Pandora’s Promotional Tools Help Artists Market New Songs

Digital music services have a problem introducing new songs: Fans prefer music they’ve heard before, and can easily skip a song they don’t know. A radio station can promote a new song by repeatedly playing it, but up until now digital services haven’t had many tools to boost new song popularity. Now, Pandora has debuted a toolset that lets an artist introduce a new song with an audio message to fans. It worked for R&B singer Jill Scott, who was able to boost the popularity of a new song by 30 percent that way. Continue reading Pandora’s Promotional Tools Help Artists Market New Songs

Music Industry Contends with Major Uptick in Counterfeit CDs

Despite shifts in music consumption involving streaming services, Internet radio, digital downloads and more, many consumers are still purchasing CDs. However, the revenue does not always reach the artists and labels responsible for the music, since piracy is running rampant in the form of counterfeit CDs offered through online retailers such as Amazon. Counterfeits are becoming increasingly difficult to distinguish from the official versions. While CD sales represented a mere 13 percent of revenue for U.S. labels the first half of this year, they accounted for almost 40 percent of global revenue for the recording industry last year. Continue reading Music Industry Contends with Major Uptick in Counterfeit CDs

Amazon Ties Digital Music Service to Echo Speaker and Alexa

Amazon debuted its streaming music service Amazon Music Unlimited, which costs $7.99 per month for Prime members and $3.99 a month for consumers who’ve purchased its Echo speakers. The Echo deal is significantly less than the $9.99 charged by Amazon’s many, already-established competitors. Amazon is also playing up another way Echo distinguishes its offering: a user can ask Echo’s digital assistant Alexa to play a band’s “new song” without knowing the title, a group’s music from a specific decade or a song based solely on its lyrics. Continue reading Amazon Ties Digital Music Service to Echo Speaker and Alexa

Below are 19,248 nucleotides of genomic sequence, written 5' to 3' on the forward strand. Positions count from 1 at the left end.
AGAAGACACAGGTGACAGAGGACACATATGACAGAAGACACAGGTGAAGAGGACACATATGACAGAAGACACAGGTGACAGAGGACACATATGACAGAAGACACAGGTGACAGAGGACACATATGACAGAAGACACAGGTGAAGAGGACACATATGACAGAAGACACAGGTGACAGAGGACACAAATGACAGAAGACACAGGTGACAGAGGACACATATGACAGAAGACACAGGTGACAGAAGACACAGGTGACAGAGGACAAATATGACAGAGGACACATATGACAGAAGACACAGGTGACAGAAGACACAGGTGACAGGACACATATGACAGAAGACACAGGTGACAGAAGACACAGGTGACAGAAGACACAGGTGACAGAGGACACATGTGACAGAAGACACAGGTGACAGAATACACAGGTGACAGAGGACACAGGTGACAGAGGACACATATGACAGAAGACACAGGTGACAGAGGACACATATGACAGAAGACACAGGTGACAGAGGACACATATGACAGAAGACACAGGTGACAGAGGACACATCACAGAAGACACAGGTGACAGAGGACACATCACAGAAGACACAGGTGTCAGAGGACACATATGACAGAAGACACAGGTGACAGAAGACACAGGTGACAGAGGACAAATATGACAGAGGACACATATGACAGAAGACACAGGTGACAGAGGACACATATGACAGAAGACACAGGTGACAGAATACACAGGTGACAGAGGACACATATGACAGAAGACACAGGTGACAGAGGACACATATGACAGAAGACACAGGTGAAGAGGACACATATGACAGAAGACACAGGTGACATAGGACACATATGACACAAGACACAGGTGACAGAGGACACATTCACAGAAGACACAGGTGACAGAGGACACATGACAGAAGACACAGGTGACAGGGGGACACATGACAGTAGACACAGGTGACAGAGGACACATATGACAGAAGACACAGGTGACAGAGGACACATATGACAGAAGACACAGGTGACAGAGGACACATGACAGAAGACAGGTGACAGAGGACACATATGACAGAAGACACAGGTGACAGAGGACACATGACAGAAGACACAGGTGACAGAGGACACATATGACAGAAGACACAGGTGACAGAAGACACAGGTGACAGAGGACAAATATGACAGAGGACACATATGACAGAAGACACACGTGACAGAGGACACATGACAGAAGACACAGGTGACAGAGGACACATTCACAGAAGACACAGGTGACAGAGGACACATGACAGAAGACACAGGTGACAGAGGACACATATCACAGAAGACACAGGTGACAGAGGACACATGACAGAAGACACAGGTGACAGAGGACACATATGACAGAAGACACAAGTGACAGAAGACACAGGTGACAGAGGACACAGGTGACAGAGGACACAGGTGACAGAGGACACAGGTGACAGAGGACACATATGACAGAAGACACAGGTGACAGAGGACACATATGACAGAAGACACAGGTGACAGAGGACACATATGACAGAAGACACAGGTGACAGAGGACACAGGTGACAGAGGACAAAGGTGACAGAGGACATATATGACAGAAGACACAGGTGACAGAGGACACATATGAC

Amazon to Take On Spotify and Apple with New Music Service

Amazon plans to compete with the likes of Spotify and Apple Music when the company launches its own on-demand music service early next year. Some reports suggest the service may be called Amazon Music Unlimited, and would not come with the annual $99 Amazon Prime subscription, but would likely run a separate $10 per month. “The company will also launch its Echo-based music service, which will cost $5 a month, within the next few weeks,” reports The Verge. “That service will allow Echo owners to access Amazon’s music library on-demand just like the more expensive offering, but playback will be restricted to the smart assistant.” Continue reading Amazon to Take On Spotify and Apple with New Music Service

Amazon Aims to Bring Echo to More Homes with Music Service

Amazon’s soon-to-debut music streaming service will reportedly be priced at about $5 per month, say sources. That price point is less than that charged by competitors Spotify and Apple Music, but Amazon’s end game is to increase sales of its voice-controlled Echo. With a focus on its digital assistant, Amazon most recently debuted a less expensive version, the $50 Echo Dot and is promoting the devices, and its virtual helper Alexa, in its physical bookstores and pop-up stores. Continue reading Amazon Aims to Bring Echo to More Homes with Music Service

Pandora Plus Makes Debut, Record Labels Experience Uptick

Pandora unveiled Pandora Plus, replacing the 16-year old company’s original ad-free service. What’s different is that the company now licenses music from the major record labels, rather than using compulsory licenses from the government, with rates determined by federal judges. With the new version, users can replay or skip songs and listen offline. The monthly price remains $4.99. Out of Pandora’s nearly 80 million users, only 4 million are paying subscribers. An on-demand tier for $10/month will also debut by end of 2016. Continue reading Pandora Plus Makes Debut, Record Labels Experience Uptick

Spotify Focuses on Major Record Label Deals to Boost Profits

In its efforts to move more free-tier users to its $10/month subscription service, Spotify has redoubled its efforts to ink long-term licenses with major record labels. One potential option is that the labels would limit new releases to Spotify’s subscription tier in exchange for a lower percentage of subscription revenue. Another possibility is that Spotify will provide artists data and promotion in exchange for reduced royalty payments. Spotify is trying to settle the deals by end of 2016, say sources. Continue reading Spotify Focuses on Major Record Label Deals to Boost Profits

Sony, Universal Ink Deals with Pandora for Streaming Services